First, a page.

Should you get a mortgage from a credit union?

April 12, 2019 - 3 min read

Consider a credit union when you shop for a mortgage

If you’re looking for a home loan, it makes sense to contact different kinds of lenders. That includes banks, mortgage companies, mortgage brokers — and credit unions.

A credit union may offer benefits that the other lenders don’t, because it’s a non-profit and owned by its members.

Or, it may not. Not all credit unions are created equal, and many mortgage companies and banks do a stellar job at a low cost. That’s why you need to compare them all.

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How does a credit union work?

Credit unions are non-profit organizations, owned by their members. However, that doesn’t mean they don’t make money. The difference is that the money a credit union makes by lending to you is paid back to all members, including you.

Credit unions often target specific groups for membership, and you must be part of that group to be eligible. For instance, there are credit unions for firefighters, for people who work at the Pentagon, and for teachers.

But there are also credit unions geared toward residents in their communities. The main point is that it’s not usually difficult to find a credit union you can join. You just can’t choose among all of them the way you can with banks.

Does “non-profit” mean “cheaper?”

According to Datatrac surveys of credit unions and banks, there is little difference in the mortgage rates they charge. The survey shows a difference of .015 between the average 30-year-fixed mortgage rates available from bank and credit unions.

Credit unions, like banks and other mortgage lending companies, have to earn enough from their loans to cover their operating expenses. And just like their for-profit counterparts, some are more efficient than others, and can charge lower rates as a result.

In addition, members and employees of credit unions generally want to see some earnings. As commenter Mattnatl said in a Lifehacker post, “I work for a credit union and have been in this business over a decade.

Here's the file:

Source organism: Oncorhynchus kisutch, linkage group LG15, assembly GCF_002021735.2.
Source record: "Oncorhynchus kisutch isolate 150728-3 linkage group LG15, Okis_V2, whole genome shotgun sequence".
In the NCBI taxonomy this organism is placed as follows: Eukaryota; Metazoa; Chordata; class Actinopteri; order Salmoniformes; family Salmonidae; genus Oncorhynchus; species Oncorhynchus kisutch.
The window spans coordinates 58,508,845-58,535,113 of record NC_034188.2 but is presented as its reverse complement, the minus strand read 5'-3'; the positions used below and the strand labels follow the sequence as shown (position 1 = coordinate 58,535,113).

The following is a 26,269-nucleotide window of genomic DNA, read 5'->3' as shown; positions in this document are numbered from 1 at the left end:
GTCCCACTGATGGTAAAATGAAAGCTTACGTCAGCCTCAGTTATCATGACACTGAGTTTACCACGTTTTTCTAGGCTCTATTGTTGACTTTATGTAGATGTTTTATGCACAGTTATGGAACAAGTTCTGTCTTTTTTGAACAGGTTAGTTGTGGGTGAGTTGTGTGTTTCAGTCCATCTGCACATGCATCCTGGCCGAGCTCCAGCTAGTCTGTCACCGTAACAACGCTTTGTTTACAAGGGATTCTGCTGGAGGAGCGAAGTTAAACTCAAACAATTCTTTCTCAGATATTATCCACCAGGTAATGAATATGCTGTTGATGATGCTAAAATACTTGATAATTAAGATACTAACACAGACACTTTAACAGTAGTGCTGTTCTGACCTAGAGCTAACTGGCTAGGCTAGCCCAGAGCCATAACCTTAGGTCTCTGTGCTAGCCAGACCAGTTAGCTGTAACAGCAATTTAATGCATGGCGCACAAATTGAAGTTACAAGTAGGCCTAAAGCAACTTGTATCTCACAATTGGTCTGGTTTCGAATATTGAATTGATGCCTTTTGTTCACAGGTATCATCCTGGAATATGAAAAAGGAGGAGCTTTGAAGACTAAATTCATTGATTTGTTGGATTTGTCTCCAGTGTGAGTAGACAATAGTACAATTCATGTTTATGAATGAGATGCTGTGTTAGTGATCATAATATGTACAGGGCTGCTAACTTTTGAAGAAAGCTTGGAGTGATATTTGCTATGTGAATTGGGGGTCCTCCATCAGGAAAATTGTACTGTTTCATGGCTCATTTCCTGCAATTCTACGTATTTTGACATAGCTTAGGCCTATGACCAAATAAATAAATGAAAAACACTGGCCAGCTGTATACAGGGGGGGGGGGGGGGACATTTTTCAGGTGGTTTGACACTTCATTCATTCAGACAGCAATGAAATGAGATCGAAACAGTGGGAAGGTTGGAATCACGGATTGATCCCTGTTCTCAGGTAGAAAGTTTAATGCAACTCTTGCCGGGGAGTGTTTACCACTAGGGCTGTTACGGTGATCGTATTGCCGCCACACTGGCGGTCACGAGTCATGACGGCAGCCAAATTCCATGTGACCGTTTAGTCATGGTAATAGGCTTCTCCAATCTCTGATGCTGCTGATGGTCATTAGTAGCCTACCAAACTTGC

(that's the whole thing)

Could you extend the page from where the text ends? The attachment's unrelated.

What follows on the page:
While we say we are ‘not for profit’ we totally are for profit. In the past 5 years we’ve definitely made a move to sales. The slogan goes like this with CEO and executives when I go to conferences, ‘while we are not for profit, if you make more we can pay you more.’”

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Conservative credit unions

According to Time Magazine, credit unions are more conservative when they underwrite your loan. It may be harder to secure a mortgage approval from a credit union.

When shopping for a mortgage, you’ll want to ask about credit union underwriting guidelines if you’re a less-than-perfect applicant.

Some credit unions, on the other hand, have come up with innovative products for their customers, including first-time buyer financing to 100 percent, financial counseling, and loans for closing costs.

Your options depend entirely on the policies of the credit union you join, so find out about them before you commit to an organization.

Don’t leave out traditional lenders

Because credit union products, policies and pricing can be all over the place, you should not completely abandon “regular” mortgage lenders when you shop for a home loan.

Competition is a healthy thing and keeps prices down. Get at least four mortgage quotes from a variety of sources — banks, mortgage companies, credit unions and brokers — and compare them all.

Then call a couple of the most competitive lenders and see if their guidelines will work for you, and if their lending agents are professional and respectful.

This way, you ensure that you get a good experience and pay a fair price.

What are today’s mortgage rates?

Current mortgage rates depend on a variety of factors, including your qualifications, the product you choose, and the source of your financing. It’s easy to check with several sources online to get an idea of what you’ll pay.

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Gina Freeman
Authored By: Gina Freeman
The Mortgage Reports contributor
With more than 10 years in the mortgage industry, and another 10 years writing about it, Gina Freeman brings a wealth of knowledge to The Mortgage Reports as its Associate Editor. Gina works with a team of world-class real estate and finance writers to bring timely and helpful news and advice to the audience. Her specialty is helping consumers understand complex and intimidating topics.